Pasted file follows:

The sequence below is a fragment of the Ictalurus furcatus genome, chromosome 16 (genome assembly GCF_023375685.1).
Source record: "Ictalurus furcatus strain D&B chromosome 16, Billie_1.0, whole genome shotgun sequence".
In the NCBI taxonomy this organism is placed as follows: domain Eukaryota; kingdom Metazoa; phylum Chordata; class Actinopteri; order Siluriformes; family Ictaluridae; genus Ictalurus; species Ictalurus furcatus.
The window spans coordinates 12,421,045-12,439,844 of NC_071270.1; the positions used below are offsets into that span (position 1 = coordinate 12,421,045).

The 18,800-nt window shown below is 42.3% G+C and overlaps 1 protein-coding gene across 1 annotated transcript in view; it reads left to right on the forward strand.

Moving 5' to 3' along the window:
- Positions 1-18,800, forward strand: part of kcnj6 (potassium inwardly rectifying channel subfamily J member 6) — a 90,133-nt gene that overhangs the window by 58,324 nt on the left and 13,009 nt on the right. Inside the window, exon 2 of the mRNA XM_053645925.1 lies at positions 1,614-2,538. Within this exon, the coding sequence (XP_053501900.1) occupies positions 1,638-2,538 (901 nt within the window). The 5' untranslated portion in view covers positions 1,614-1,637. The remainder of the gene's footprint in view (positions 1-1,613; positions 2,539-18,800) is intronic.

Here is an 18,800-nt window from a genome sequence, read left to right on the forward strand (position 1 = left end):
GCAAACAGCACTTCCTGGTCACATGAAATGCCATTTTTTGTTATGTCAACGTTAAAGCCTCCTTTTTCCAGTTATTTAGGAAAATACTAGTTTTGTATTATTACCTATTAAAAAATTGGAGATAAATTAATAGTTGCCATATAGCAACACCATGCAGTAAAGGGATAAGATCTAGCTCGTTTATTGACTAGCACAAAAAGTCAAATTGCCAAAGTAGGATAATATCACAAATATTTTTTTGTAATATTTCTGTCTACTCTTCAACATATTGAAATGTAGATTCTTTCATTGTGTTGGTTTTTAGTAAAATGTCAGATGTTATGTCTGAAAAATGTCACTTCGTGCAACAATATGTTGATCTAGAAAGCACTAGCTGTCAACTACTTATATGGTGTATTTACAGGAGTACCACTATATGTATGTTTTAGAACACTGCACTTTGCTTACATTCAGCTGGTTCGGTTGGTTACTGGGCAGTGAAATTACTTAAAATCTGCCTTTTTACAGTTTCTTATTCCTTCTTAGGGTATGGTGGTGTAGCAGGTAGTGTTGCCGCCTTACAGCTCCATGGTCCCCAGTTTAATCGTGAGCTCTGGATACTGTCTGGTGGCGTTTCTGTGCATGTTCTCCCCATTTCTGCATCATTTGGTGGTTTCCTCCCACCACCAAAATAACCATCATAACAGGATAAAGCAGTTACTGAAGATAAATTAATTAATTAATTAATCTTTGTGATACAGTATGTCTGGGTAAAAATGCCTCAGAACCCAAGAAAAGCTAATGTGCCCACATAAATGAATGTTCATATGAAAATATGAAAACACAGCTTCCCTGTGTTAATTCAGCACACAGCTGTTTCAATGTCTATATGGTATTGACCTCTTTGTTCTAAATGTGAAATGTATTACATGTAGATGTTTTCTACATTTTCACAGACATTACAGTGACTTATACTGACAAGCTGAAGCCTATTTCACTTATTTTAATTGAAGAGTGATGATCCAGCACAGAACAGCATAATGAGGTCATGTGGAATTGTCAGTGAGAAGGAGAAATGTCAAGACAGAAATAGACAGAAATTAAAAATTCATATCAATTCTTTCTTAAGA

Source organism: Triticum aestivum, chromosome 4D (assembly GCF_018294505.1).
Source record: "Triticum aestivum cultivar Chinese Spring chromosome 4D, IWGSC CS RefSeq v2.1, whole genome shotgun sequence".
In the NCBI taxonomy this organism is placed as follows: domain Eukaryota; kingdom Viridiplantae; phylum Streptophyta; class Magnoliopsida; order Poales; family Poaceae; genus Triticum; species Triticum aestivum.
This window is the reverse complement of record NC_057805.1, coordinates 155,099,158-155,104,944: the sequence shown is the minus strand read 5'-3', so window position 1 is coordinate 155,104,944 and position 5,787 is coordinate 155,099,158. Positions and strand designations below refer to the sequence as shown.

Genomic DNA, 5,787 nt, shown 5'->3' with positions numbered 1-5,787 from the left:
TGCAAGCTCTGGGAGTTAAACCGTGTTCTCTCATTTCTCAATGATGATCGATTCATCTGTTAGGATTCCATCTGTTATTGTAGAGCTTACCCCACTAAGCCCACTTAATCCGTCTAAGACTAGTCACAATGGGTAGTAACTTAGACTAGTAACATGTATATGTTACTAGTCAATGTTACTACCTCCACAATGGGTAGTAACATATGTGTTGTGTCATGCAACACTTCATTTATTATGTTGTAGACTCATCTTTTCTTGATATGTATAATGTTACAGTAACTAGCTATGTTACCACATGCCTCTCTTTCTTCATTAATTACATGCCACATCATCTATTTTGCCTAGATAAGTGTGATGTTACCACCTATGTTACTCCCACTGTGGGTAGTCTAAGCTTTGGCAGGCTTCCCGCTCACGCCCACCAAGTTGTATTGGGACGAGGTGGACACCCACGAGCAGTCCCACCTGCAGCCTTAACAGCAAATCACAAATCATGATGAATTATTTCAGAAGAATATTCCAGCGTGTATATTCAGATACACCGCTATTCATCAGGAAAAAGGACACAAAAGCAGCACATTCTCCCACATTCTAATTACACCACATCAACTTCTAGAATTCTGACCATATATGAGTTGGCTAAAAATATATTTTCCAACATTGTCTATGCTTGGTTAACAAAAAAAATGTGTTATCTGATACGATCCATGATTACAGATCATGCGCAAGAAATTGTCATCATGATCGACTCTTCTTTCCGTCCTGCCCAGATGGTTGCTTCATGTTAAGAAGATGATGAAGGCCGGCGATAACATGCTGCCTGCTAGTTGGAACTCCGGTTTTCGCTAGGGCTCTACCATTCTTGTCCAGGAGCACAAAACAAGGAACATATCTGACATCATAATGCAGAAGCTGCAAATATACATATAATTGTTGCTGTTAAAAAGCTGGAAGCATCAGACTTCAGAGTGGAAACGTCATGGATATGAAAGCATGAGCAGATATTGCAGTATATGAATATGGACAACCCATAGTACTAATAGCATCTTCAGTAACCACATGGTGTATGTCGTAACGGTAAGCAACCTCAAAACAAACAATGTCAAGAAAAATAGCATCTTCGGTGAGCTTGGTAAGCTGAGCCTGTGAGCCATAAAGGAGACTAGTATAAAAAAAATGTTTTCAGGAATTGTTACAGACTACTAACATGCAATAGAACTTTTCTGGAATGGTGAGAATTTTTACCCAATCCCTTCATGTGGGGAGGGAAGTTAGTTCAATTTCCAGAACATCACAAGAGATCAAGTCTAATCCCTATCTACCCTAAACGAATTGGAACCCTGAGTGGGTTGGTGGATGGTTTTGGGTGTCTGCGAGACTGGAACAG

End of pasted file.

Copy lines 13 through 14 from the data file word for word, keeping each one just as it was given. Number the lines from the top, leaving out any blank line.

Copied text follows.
This window is the reverse complement of record NC_057805.1, coordinates 155,099,158-155,104,944: the sequence shown is the minus strand read 5'-3', so window position 1 is coordinate 155,104,944 and position 5,787 is coordinate 155,099,158. Positions and strand designations below refer to the sequence as shown.

Genomic DNA, 5,787 nt, shown 5'->3' with positions numbered 1-5,787 from the left: